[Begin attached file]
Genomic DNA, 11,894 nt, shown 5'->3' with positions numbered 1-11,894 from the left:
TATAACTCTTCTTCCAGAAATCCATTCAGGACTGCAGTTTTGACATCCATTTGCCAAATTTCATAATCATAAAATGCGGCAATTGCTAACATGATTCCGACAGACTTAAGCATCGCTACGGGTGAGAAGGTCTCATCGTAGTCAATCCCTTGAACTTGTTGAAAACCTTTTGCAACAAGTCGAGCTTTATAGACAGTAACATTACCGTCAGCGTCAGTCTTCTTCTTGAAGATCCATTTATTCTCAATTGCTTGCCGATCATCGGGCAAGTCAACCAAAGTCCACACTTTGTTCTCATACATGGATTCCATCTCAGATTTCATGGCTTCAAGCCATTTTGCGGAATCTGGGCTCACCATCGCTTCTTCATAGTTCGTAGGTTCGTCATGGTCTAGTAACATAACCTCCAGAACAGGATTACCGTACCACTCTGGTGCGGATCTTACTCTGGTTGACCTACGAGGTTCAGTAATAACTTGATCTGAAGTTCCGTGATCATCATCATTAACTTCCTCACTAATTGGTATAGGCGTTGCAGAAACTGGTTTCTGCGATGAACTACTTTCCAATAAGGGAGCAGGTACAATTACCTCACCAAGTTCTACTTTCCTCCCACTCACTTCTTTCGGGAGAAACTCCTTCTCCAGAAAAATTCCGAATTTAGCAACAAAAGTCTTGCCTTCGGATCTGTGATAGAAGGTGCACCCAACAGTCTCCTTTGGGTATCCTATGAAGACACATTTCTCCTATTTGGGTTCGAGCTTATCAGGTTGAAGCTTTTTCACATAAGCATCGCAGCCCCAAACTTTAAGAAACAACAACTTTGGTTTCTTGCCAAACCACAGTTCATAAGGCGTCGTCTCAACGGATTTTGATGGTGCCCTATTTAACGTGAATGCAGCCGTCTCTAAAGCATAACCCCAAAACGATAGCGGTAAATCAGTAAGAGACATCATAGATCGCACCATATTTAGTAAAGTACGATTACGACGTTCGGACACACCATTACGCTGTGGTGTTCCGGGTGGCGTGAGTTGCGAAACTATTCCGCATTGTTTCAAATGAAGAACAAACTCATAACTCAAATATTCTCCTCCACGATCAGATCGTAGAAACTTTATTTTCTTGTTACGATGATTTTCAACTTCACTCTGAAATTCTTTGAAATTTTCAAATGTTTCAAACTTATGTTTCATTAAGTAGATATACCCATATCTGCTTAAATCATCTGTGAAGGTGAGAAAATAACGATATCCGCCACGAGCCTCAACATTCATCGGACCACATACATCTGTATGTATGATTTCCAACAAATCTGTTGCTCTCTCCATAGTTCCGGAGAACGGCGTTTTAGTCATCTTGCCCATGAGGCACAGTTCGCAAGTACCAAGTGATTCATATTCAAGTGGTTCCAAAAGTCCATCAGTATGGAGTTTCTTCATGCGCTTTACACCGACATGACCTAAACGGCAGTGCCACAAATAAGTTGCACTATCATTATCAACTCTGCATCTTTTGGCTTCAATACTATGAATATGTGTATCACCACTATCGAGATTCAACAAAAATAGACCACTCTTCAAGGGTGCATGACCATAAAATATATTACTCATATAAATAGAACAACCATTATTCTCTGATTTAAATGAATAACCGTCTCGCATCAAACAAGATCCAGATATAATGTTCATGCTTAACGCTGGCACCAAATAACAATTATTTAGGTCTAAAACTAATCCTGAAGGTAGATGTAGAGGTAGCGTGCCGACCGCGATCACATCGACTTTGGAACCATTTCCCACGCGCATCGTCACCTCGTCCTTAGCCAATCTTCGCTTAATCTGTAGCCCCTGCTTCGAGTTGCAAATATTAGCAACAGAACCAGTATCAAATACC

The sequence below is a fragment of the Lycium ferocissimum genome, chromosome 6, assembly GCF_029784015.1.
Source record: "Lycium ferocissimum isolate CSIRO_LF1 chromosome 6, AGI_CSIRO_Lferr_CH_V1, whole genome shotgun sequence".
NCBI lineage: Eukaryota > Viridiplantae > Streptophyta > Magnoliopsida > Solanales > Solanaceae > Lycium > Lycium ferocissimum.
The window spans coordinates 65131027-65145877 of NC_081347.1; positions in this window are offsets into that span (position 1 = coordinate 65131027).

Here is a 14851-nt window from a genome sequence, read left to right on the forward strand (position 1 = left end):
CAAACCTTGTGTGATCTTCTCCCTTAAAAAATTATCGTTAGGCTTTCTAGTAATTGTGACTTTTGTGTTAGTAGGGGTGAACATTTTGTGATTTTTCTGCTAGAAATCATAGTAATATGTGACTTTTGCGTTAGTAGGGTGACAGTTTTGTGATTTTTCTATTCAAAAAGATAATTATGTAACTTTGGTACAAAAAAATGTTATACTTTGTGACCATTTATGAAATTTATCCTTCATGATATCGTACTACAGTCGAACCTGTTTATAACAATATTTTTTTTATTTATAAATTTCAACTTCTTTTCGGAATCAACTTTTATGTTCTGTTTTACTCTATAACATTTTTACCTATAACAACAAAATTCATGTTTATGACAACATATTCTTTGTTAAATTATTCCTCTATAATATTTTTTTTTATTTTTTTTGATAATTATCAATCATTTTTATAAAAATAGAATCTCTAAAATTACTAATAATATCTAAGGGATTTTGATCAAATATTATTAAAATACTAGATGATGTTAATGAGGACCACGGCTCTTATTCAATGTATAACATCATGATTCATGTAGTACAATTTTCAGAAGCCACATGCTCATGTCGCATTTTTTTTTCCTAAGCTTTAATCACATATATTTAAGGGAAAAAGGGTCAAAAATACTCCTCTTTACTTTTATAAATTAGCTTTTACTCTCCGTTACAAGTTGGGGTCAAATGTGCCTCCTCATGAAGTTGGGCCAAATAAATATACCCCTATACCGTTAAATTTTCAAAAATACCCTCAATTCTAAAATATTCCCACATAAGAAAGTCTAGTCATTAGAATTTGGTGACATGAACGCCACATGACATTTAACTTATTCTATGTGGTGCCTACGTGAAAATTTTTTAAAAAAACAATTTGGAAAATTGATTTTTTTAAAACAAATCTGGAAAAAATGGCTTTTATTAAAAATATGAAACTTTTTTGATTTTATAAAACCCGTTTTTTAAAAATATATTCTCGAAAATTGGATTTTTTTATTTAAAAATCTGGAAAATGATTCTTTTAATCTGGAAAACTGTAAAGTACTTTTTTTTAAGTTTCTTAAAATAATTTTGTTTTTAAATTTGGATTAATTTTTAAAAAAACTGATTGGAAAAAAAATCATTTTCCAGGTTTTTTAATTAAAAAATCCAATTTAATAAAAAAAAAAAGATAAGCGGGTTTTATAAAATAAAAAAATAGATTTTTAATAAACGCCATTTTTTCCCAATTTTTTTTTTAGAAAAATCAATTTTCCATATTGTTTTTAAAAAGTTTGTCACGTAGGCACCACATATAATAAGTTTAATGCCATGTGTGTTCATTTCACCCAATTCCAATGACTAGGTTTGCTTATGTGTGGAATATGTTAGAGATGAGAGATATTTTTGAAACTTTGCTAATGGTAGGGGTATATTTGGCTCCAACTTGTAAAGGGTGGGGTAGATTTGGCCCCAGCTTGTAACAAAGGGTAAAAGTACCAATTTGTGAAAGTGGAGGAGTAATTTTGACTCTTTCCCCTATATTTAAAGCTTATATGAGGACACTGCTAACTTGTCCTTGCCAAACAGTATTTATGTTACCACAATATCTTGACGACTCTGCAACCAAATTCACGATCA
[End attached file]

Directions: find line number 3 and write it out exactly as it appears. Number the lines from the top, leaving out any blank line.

The sequence below is a fragment of the Lycium ferocissimum genome, chromosome 6, assembly GCF_029784015.1.